Do you consider yourself a rational decision-maker? Most of us do, but you might be surprised to realize that the sunk cost fallacy is tricking us all.
The sunk cost fallacy warps our perception of decision making based on future value or objects, investments, and experiences. Here’s what you should know about this interesting phenomenon.
What Is the Sunk Cost Fallacy?
The sunk cost fallacy is an economic concept that blends into a psychological concept as well.
First, it’s important to understand the meaning of a sunk cost. In economics, sunk costs are expenses that have already been incurred and cannot be recouped. For example, non-refundable airline tickets. Regardless of whether a passenger actually makes his flight, he cannot regain the money he spent on his tickets.
A sunk cost fallacy occurs when the sunk costs are honored, even when it’s a poor or illogical decision. Let’s use the example of non-refundable airline tickets. The sunk cost fallacy makes the passenger determined to take his flight and “get his money’s worth,” even if his plans change or he’s ill.
However, the airline tickets are already a sunk cost. The money has been spent, and taking the flight or missing the flight won’t change that. Yet most people are sensitive to sunk costs after they have made the decision to spend money on a non-essential expense, whether it’s a movie ticket or airplane flight.
How Sunk Costs Influence Our Decision Making
This fallacy deeply influences our decision-making processes, and not always for the better. In reality, a sunk cost is a sum of money paid in the past. It’s already spent, so it’s no longer relevant to current or future decisions. But that doesn’t stop us from feeling the need or obligation to honor the sunk cost by participating in whatever activity or object it purchased.
According to research, people show “a greater tendency to continue an endeavor once an investment in money, effort, or the time has been made.” Imagine that you’re on vacation and rent a jet ski. You’ve never been jet skiing before, and you discover that you don’t really enjoy the activity after all. However, you feel obligated to use the full two hours of your rental, rather than returning it early, since you already spent the money.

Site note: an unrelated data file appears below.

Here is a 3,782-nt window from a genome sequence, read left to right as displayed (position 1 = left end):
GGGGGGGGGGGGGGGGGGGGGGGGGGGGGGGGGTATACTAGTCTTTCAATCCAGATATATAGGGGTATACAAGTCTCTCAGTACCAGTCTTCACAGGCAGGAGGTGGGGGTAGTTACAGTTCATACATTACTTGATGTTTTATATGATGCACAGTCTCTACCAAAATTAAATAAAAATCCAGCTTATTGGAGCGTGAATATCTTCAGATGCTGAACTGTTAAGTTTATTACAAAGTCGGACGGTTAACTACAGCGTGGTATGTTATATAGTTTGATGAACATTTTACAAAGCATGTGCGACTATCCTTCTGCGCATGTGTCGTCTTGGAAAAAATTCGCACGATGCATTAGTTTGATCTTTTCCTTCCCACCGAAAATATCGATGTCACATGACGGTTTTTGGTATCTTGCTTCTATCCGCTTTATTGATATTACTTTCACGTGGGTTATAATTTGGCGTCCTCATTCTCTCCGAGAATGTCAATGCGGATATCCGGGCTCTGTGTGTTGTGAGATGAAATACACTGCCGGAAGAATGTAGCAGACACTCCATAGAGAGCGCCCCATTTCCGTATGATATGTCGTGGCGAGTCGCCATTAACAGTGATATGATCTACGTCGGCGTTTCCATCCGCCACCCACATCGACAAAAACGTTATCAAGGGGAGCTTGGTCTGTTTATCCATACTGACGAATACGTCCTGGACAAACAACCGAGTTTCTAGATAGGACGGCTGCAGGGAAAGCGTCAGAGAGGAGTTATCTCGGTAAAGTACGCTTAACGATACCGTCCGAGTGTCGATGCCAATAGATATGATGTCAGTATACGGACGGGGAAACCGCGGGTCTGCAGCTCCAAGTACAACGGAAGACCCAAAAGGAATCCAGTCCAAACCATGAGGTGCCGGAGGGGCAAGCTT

This is a classic example of the sunk cost fallacy at work. You’ve already paid money for the jet ski, and whether you use the entire two-hour rental period or not, the cost will remain the same. Rather than returning the jet ski early and investing that additional time into a vacation activity you enjoy, the sunk cost fallacy pushes you to spend a full two hours feeling miserable, bored, or frightened on the jet ski.
The Bottom Line
The sunk cost fallacy exists all around us. If you’ve ever finished a meal at a restaurant, simply because you paid for it, you’ve experienced it. If you’ve ever attended a movie simply because you couldn’t get a refund for your ticket, you’ve experienced it. The next time you need to make a decision on an investment that’s already paid for, consider this little-known fallacy before giving your final answer.
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